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Does storing personal staff information (names, addresses, dates of birth) on a shared network drive that allows anonymous and unrestricted access to all staff present a violation of the 7th principle of the data protection act - "To keep information secure"? Or is there a presumption of trust in the organisation for users and as there is no public access, it could be considered technically secure?

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    I'm a security analyst for a UK company and have discovered this at my own company by chance. I personally think is a security issue and is a DPA violation and have raised it for resolution.
    – iainpb
    Apr 6 '17 at 11:13
  • Push the big red button on this one, then. "That's a paddlin'"
    – schroeder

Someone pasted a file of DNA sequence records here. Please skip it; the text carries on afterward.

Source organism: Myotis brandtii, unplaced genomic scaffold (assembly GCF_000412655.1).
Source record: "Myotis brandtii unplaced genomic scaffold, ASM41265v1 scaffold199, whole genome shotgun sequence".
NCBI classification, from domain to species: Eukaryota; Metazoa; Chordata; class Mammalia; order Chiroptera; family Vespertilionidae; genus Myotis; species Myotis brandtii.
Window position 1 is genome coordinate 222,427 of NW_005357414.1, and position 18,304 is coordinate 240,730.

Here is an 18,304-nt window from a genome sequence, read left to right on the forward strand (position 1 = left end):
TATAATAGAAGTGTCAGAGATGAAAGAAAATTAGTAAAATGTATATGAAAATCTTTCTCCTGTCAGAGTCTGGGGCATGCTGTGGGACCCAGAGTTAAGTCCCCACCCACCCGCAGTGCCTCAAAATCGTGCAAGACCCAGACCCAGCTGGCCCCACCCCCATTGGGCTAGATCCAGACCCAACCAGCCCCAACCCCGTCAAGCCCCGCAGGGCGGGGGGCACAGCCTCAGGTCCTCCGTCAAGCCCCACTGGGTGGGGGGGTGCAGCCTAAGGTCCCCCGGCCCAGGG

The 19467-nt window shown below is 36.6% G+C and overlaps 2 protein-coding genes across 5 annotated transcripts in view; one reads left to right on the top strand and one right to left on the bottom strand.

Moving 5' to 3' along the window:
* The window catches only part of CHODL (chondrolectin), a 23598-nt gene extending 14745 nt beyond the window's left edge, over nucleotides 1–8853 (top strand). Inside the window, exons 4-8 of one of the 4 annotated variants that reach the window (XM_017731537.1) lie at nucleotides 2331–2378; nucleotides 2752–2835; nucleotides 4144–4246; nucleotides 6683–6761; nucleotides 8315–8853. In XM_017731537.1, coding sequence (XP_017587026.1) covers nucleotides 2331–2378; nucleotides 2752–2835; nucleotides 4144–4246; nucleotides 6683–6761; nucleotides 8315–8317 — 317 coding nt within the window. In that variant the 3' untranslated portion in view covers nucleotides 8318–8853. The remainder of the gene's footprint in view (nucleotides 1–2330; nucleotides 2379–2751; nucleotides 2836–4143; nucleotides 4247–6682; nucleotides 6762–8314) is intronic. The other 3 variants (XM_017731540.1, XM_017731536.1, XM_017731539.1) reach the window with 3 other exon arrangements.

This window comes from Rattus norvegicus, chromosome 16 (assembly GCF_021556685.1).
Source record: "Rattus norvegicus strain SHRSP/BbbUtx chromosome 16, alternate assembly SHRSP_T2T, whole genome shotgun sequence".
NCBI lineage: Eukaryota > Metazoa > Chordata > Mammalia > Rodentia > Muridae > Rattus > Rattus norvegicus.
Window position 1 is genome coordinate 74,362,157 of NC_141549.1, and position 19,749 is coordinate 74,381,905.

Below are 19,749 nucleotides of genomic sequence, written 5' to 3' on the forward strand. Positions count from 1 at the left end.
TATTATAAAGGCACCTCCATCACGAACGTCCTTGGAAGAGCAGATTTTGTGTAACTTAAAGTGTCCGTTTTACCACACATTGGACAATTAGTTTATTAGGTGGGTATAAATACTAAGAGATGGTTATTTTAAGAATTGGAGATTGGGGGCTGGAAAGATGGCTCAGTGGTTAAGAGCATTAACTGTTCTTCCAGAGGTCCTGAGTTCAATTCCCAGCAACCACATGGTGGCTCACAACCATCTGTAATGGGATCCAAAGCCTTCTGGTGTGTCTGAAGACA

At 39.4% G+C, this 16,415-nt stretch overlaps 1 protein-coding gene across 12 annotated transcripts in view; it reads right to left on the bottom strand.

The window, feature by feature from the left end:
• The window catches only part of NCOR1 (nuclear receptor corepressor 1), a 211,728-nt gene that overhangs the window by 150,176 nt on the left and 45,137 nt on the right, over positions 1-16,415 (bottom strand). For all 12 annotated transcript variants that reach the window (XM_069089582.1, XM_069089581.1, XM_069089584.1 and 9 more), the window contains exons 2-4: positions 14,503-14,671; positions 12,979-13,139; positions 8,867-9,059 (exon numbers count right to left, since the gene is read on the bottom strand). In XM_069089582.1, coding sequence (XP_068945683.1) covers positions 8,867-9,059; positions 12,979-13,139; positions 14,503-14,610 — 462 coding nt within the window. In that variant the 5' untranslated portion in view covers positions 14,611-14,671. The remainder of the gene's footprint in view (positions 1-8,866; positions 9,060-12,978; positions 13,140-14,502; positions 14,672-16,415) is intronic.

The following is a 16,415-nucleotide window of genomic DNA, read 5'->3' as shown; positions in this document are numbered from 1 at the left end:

Apr 6 '17 at 11:14
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Yes that would count as a violation, if you consider principle no.2 that PII should only be "used for limited, specifically stated purposes" then unless every single staff member with access to that shared drive has a need to access that data for one of the "specifically stated purposes" (which I'd imagine is highly unlikely) then they have failed to comply with the "safe and secure" principle.

Unless the organisation has prior form for shady behavior in this area I'd be inclined to say Hanlon's Razor is at work here and that might influence how you approach the issue with them but it is definitely something I'd be raising ASAP.

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The bigger question is if this violates the data protection laws of various jurisdictions (it does). From this perspective, you have not secured PII and it's a violation.

For instance, no one, NO ONE has any right to know how old I am. I do not want to be subject to discrimination, and my birthday is private information. If I found out that my employer posted that info internally, I would be calling up the meanest lawyer I knew.

No one needs to know this info except for HR, which means if it was posted, then is not being used for the purpose that it was collected.

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